3. The apparatus of claim 2 wherein said enabling means includes means responsive to said output signal for generating said enabling signal in the form of a train of pulses.
4. The apparatus of claim 2 wherein said alarm means comprises:
an audible warning device; and
remote control signal receiver means responsive to said
remote control signal for activating said audible warning device.
5. The apparatus of claim 1 wherein said transducer means comprises a ceramic transducer.
6. The apparatus of claim 1 wherein said detector means comprises:
band pass filter means tuned to a frequency range of 0.5 to 5.0 hertz;
impedance matching means coupled between said transducer means and said band pass filter means; and
filter means coupled to said band pass filter means for providing said output signal.
7. The apparatus of claim 1 wherein said conduit low air leakage equalizes slowly occurring pressure changes due to changes in pool water level and barometric pressure.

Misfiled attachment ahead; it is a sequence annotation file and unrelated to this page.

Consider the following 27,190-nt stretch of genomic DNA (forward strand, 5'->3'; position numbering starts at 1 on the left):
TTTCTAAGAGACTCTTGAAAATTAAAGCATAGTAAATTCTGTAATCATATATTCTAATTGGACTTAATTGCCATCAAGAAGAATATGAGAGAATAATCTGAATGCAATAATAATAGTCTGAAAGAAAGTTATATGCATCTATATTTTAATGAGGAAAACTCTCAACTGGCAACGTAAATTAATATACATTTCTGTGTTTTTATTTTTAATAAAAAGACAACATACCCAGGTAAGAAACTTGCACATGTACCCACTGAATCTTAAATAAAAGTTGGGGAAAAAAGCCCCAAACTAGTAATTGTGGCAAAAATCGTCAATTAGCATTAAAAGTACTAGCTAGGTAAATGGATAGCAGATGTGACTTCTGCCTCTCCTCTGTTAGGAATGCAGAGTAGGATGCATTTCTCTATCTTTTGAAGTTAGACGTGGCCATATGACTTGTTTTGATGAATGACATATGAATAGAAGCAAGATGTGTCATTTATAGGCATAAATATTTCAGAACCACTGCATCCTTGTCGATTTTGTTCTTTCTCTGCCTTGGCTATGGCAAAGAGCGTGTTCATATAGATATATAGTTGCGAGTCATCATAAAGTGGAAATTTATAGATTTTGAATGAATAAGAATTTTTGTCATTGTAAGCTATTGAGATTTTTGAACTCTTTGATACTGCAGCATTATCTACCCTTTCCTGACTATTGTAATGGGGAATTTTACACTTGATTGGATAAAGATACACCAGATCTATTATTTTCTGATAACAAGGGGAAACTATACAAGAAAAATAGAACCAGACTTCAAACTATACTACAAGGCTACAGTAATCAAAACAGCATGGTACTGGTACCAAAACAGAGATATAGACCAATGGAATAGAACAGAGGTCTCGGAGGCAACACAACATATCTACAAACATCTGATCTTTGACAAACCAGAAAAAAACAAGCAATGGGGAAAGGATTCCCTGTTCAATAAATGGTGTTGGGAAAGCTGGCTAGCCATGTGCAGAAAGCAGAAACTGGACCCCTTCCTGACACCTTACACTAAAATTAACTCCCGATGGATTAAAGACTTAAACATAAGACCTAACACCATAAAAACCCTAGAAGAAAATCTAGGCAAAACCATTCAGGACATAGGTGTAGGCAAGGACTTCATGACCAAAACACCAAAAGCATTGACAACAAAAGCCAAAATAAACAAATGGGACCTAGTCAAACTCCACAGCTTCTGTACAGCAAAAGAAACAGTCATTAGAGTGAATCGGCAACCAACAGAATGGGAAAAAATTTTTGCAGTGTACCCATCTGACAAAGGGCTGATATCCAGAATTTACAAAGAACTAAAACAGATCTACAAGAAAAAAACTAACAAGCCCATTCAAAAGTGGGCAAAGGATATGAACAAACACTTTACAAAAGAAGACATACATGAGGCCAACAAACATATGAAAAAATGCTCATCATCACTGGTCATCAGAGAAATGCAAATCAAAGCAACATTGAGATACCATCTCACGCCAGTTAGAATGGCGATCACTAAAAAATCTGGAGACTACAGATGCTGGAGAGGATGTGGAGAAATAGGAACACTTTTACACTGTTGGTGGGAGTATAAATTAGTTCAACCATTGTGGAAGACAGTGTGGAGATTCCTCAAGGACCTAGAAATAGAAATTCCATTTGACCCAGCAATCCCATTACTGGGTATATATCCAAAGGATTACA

8. The apparatus of claim 1 wherein said detector means is responsive to transducer means electrical signals in the frequency range of about 0.5 hertz to about 5 hertz.
9. The apparatus of claim 1 wherein said water displacement collector means comprises a plurality of first openings separated by wall member and facing in different directions, each of said first openings being connected by a transition region to a respective smaller opening whereby the effect of water disturbances received at a first opening is amplified at the respective smaller opening.
10. The apparatus of claim 9 wherein said plurality of first openings are positioned about 18 inches to 30 inches below the surface of the water.
11. Apparatus for monitoring a swimming pool comprising;
transducer means for converting ambient pressure changes into electrical signals;
water displacement collector means positioned below the surface of the water in the pool and coupled to said transducer means for receiving water displacement information in said pool and transmitting said water displacement information to said transducer means;
detector means coupled to said transducer means for providing an output signal when said transducer means electrical signals are within a selected frequency range, said detector means including;
band pass filter means tuned to a frequency range of 0.5 to 5.0 hertz;
impedance matching means coupled between said transducer means and said band pass filter means; and